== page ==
9. My brother is already complaining about this leading to our tithing and fast offerings going to lazy welfare moms. I hope the general membership doesn’t react like that when an official announcement comes. I also hope that this isn’t used as yet another way for members of the church to bash government welfare programs.

  10. Jjohnsen, the first concern seems pretty petty because the Church does an excellent job of helping those and need and also helping move them to self-sufficiency. I’m guessing your brother has not actually been in a position to see how bishops and stake presidents help the needy. If he were, he would no longer be concerned.

    As for bashing government programs, this is exactly what I plan on doing. Muhahahahahahaahahahaahahaahahaaha!

  11. I think his concern is the Church will suddenly be handing money out to anyone who asks (which is what he thinks the government does). How he got that from the Trib article I don’t really know.

  12. JJohnson, the Church does not just hand out money. I think you probably get that. And like Brian said up thread, people who recieve it have to give an accounting, unlike government programs. This is what seperates the Church welfare from other welfare programs, it is personal, the person gets as much as he or she needs, and only the things they need — not just a check in the mail.

    I guess my concern from my previous comment had to do more with government programs than church programs. It just seems that so many are just looking to the govt for a handout with no thought of ever giving back or striving for self suffiecency. Like I said, I am all for helping those that need it, but there have been times in my life when I have been less than well off, no insurance etc, this was terrific motivation to better my situation. I just don’t see govt programs doing anything but handing out money and not turning toward self sufficency.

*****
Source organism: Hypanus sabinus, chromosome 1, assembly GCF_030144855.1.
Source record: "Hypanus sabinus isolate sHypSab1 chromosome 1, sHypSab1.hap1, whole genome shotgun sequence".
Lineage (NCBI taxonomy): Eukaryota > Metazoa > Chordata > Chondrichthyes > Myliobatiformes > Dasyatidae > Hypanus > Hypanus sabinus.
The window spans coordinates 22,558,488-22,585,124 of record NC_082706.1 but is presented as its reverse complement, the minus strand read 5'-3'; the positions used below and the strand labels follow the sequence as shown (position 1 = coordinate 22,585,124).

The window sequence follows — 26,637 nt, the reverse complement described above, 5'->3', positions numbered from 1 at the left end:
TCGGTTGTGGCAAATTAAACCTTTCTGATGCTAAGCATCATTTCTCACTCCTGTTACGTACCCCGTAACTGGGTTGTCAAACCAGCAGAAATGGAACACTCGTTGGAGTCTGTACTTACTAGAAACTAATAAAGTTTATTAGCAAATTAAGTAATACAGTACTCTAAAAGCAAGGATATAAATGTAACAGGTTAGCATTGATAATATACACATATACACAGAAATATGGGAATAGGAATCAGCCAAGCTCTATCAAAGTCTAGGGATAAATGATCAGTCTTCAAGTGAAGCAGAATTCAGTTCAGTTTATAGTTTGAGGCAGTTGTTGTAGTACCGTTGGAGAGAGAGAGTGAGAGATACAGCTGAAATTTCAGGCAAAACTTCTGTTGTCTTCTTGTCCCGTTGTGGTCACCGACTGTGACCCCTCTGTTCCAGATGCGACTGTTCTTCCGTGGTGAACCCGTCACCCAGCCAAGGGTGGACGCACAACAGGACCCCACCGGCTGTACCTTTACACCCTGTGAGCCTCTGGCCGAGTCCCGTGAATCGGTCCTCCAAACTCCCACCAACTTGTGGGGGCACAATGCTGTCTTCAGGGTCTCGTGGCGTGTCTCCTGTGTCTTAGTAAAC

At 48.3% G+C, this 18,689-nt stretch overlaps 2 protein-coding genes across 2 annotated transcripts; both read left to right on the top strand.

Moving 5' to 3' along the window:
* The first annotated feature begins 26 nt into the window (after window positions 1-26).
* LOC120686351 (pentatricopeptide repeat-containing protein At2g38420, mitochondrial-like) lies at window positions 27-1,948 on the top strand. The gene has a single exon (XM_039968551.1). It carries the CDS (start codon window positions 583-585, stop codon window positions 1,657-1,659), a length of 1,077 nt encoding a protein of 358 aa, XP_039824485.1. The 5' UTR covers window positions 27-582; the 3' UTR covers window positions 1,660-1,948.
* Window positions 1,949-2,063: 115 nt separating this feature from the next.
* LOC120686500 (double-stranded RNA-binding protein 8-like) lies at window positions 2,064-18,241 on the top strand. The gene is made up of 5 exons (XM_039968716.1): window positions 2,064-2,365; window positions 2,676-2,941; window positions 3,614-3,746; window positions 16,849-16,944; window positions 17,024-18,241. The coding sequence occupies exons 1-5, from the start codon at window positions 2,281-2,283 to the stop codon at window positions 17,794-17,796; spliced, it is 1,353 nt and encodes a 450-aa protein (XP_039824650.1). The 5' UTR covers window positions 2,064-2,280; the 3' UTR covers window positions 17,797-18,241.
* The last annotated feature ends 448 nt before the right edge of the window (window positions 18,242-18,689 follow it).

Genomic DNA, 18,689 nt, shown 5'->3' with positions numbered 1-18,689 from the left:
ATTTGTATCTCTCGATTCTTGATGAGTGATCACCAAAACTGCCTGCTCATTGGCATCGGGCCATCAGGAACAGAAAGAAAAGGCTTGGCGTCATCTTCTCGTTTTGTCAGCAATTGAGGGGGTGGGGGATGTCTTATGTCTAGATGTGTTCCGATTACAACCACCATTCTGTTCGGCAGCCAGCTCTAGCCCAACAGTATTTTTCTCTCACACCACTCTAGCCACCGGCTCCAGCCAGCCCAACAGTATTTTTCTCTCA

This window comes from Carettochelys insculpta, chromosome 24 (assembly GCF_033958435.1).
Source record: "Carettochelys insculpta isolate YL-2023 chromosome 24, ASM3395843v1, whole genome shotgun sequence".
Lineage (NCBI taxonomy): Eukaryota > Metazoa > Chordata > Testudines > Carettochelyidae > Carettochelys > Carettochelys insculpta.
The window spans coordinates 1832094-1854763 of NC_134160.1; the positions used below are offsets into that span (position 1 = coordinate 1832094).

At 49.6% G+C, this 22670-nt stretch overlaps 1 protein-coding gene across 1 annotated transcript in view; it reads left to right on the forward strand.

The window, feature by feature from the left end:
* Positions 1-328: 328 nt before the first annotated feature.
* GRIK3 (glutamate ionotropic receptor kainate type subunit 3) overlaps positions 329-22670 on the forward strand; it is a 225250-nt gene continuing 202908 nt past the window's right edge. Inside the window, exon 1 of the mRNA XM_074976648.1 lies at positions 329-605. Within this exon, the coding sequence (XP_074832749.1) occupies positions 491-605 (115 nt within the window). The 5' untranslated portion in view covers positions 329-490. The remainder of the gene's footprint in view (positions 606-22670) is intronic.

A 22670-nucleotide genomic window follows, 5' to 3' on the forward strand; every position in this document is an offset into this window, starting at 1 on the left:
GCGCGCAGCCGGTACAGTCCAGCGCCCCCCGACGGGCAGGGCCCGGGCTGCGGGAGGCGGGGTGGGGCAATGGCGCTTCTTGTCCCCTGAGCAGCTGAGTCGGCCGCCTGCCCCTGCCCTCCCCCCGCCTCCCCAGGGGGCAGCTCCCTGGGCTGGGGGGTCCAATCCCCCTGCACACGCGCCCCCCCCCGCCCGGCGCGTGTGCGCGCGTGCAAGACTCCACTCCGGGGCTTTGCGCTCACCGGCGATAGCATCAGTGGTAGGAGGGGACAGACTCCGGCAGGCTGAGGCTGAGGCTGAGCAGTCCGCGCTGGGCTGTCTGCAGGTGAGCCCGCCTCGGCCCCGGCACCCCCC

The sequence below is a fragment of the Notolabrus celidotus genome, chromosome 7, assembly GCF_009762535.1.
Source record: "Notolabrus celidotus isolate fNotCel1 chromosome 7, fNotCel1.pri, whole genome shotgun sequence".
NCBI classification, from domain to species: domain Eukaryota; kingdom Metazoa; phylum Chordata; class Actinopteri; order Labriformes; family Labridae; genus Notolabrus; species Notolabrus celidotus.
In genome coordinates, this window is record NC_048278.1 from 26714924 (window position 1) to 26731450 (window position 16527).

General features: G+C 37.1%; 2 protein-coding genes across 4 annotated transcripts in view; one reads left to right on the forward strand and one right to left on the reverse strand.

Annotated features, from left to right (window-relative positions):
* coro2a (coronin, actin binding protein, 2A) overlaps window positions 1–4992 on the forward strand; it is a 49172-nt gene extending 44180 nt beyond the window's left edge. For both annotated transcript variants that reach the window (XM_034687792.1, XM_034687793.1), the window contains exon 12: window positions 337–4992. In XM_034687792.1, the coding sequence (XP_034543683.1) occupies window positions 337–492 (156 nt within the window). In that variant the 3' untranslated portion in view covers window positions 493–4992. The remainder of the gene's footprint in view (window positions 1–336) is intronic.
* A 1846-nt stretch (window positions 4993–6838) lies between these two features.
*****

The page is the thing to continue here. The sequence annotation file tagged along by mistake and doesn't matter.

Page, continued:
13. Just a quick reality check in regards to those eeevvviiiilll government welfar programs.

    The handbook advises priesthood leaders to make sure that members in need are receiving the benefits available to them under governments programs. This is part of the first step of needs assessment. For instance, a bishop would be out of order to provide church assistance to an unemployed member if that member didn’t want to file for unemployment benefits. Same goes for food stamps, medicaid, etc. We can bash govt. programs all we want, but the simple fact is that the church uses them before it uses its own resources.

  14. Mark, I’m sure you know there is a difference between the Church encouraging a member to take advantage of available government programs and the Church actually endorsing government programs as a long-term solution to people being out of work.

    In fact, during the 1930s, one of the Church’s primary concerns, something that was emphasized again and again in conference and elsewhere, was for members to strive for self-sufficiency and not rely on the government for support.

    So, there is a big difference between, “I just lost my job, let me go apply for unemployment benefits for a few months” and “hmm, I wonder if I could find a way to live off government benefits for the next few years.” And by saying this, I am cognizant of the fact that there are many people, including some people in the Bloggernacle, who have been unemployed for years. I have no problem with the Church or individual people or the government helping out people who really are trying to find another job but cannot for various reasons. I do have a problem with people trying to game the system.

    And while you’re pondering that difference, you may want to consider whether it might be more efficient and just for unemployment benefits to be privatized. Just saying…